We can always be assured that when we pick up a book by Professor Howard Gardner, we are holding some very carefully considered and powerful ideas in our hands. I am not familiar with the work of Professor Katie Davis however after reading this book, I will certainly following her research in the future.
From the outset, this book sets a high standard for academic writing. The scope of the subject is clearly defined & methodologies set out in detail. The appendices further expand the transparency of the research behind this work which leads me onto a first general observation. The research draws heavily on the American cultural context which places significant limitations on how far findings can be extrapolated to other cultural & geographical contexts. Don’t get me wrong, the questions asked within the theoretical constructs the authors use to frame their discussion are extremely important & certainly caused me to think deeply about the “App generation” in my context. Suffice it to say that the cultural backgrounds, historical & technological contexts that the students I see everyday at an international school in remote South East Asia could not be more different from the subjects of the studies based in Harvard. There are most definitely commonalities but the temptation to extrapolate the research presented in this book to students outside these studies must be vigorously resisted. For example, the technological history outlined on page 52 is distinctly western (if not American) & most certainly not paralleled by the vast majority of the world’s population particularly here in Asia. How the students I see each day have come to this technological space is so diverse that we must guard most ardently against assuming we understand their perspective. I would go even further in saying that we can draw little value from describing a “generation” in any way for fear of drawing conclusions based on stereotypes rather than the lived experience of each individual student we encounter. This may sound like I oppose the premise of this book but not so. Instead, we should apply the same inquiring mind that Gardner and Davis have applied in their context to challenge our own assumptions about the “App Generation” present in our classrooms. Their rigorous & deeply reflective approach that seeks to draw information from multiple sources to make sense of a notoriously enigmatic topic such as technology & youth is refreshing in a field such as education which is rife with myths, unchallenged assumptions & scant methodology.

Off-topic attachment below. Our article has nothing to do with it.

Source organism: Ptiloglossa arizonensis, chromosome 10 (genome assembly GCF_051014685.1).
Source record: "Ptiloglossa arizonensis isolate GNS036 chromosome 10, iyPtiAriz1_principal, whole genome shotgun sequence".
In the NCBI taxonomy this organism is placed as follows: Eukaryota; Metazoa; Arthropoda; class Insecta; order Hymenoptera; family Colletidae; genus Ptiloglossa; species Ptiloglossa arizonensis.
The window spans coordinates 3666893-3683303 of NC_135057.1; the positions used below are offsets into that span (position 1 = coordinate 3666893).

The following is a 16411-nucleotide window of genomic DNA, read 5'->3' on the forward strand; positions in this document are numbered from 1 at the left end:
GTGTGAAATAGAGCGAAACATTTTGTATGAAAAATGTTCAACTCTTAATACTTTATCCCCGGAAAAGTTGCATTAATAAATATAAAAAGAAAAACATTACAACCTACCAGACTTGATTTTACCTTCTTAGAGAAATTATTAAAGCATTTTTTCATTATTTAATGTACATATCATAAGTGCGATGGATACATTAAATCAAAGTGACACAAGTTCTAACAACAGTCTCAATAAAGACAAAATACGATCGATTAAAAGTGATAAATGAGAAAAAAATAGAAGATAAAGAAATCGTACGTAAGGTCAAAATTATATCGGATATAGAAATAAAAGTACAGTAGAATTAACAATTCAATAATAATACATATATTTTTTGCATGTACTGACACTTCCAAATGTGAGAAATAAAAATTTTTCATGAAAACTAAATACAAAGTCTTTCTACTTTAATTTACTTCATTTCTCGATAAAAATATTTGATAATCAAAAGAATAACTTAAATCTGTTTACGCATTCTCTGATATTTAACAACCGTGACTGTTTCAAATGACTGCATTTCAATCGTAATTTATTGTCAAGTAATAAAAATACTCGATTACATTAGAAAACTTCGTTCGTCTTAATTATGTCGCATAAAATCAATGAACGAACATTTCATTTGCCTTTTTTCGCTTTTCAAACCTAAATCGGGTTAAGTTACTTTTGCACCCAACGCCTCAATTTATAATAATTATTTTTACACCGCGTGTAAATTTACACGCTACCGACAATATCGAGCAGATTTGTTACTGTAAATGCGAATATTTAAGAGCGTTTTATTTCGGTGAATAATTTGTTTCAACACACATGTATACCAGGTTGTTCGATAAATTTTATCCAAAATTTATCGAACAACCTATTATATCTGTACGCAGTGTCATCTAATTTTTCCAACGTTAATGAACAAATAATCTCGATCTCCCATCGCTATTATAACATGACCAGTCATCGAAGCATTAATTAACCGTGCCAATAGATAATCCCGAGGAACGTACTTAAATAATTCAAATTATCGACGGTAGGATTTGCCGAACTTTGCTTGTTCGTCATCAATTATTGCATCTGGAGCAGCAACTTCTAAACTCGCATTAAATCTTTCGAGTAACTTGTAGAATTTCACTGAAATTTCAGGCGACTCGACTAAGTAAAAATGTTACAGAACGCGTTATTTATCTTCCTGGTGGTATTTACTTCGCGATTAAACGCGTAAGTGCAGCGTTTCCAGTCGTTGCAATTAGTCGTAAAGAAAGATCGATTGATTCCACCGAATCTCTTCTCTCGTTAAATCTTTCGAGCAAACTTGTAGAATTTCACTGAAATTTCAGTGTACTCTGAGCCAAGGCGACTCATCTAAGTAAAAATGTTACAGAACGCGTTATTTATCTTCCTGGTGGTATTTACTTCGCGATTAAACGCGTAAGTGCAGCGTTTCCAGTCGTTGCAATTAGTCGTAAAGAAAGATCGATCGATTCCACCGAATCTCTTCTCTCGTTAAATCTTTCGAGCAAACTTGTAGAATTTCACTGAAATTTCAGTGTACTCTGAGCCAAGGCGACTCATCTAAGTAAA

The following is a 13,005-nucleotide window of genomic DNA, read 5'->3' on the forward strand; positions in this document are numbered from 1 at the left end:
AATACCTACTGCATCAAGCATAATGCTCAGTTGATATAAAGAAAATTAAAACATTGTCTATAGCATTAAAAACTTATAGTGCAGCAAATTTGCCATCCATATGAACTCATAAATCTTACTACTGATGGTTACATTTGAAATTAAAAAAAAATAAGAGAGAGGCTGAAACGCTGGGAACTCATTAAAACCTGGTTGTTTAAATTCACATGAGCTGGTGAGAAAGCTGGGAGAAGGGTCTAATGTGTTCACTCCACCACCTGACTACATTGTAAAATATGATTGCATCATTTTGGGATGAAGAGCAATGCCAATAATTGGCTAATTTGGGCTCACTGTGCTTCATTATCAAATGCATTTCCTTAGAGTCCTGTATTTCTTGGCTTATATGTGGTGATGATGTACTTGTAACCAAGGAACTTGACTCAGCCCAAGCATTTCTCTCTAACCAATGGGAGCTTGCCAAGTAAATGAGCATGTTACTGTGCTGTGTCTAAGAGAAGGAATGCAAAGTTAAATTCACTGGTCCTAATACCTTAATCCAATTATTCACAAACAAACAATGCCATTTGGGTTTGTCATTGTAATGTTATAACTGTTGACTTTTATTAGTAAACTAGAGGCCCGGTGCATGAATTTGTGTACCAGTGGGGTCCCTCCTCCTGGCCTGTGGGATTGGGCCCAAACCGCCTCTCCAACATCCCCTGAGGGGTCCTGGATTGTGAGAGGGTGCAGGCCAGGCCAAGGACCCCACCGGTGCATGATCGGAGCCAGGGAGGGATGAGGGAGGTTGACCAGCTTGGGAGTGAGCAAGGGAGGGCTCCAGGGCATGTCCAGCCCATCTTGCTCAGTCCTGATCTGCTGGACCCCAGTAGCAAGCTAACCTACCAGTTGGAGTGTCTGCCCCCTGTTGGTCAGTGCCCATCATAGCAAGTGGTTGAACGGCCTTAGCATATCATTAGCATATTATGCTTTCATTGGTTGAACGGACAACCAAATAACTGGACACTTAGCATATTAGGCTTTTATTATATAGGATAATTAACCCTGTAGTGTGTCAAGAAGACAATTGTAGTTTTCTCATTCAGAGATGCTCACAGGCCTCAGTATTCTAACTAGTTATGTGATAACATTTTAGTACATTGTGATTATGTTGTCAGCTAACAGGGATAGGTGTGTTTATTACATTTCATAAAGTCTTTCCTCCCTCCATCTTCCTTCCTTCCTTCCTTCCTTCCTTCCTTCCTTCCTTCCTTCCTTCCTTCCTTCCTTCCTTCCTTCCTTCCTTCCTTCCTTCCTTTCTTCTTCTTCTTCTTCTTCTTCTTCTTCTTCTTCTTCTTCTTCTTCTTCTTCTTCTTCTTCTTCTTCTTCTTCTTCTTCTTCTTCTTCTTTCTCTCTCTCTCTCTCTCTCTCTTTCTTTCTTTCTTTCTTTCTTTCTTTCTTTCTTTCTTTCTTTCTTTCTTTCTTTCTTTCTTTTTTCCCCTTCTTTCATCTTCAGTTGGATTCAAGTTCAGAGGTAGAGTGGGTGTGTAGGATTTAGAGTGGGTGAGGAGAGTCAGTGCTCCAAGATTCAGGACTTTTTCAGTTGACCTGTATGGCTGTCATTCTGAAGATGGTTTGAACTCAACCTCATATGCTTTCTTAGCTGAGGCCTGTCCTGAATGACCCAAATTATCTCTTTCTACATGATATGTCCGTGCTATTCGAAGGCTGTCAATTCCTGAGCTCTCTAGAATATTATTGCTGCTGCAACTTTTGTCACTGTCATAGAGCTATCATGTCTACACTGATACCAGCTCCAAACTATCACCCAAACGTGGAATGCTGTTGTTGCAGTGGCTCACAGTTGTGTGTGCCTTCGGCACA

This post will not be surprising coming from a librarian but still, it needs to be said. I call it Fast Food Literacy (#FastFoodLiteracy). I am talking about the prepackaged and heavily marketed reading programs produced by the big educational publishers. They are attractively packaged and so convenient that a school can purchase a large levelled reading set or online program at the push of a button. In contrast, to build a library collection of a similar size takes many hours of carefully reading reviews by trusted sources and researching authors to ensure the very best of what the world has to offer in literature is available to the students when they need it. A library collection built in this way is also tailored to suit the unique needs of that school community. How could a generic levelled one-size-fits-all reading package possibly meet the needs of every school community around the world?
The analogy with fast food seems so obvious when reading sets arrive in their brightly coloured cardboard prboxes with the easy access flip-lid.
In this short post I would like to pose a brief musing about the role of books in the learning environment. The idea stems from two other ideas, namely, the book as a physical artefact and the use of manipulatives in the classroom such as during investigations into mathematics concepts.
There are a plethora of math manipulatives designed to allow students to grasp a new mathematical concept by holding it in their hands, examining it from different angles in a hands-on experiential way. Books, as physical objects, can similarly be considered as “concept manipulatives“. Apart from the rich stories, informational texts & all that books represent, the physical artefact that is a book gives students the opportunity to hold ideas in their hands. This is not a print versus digital argument either. It is simply an appreciation for the physical act of grasping a book or a pile of books on a subject & organising them, categorising them, classifying them, sorting them and all the while discussing & engaging with various concepts that may relate to that subject area. Even the act of searching the library shelves for a book engages the whole body in the process of research.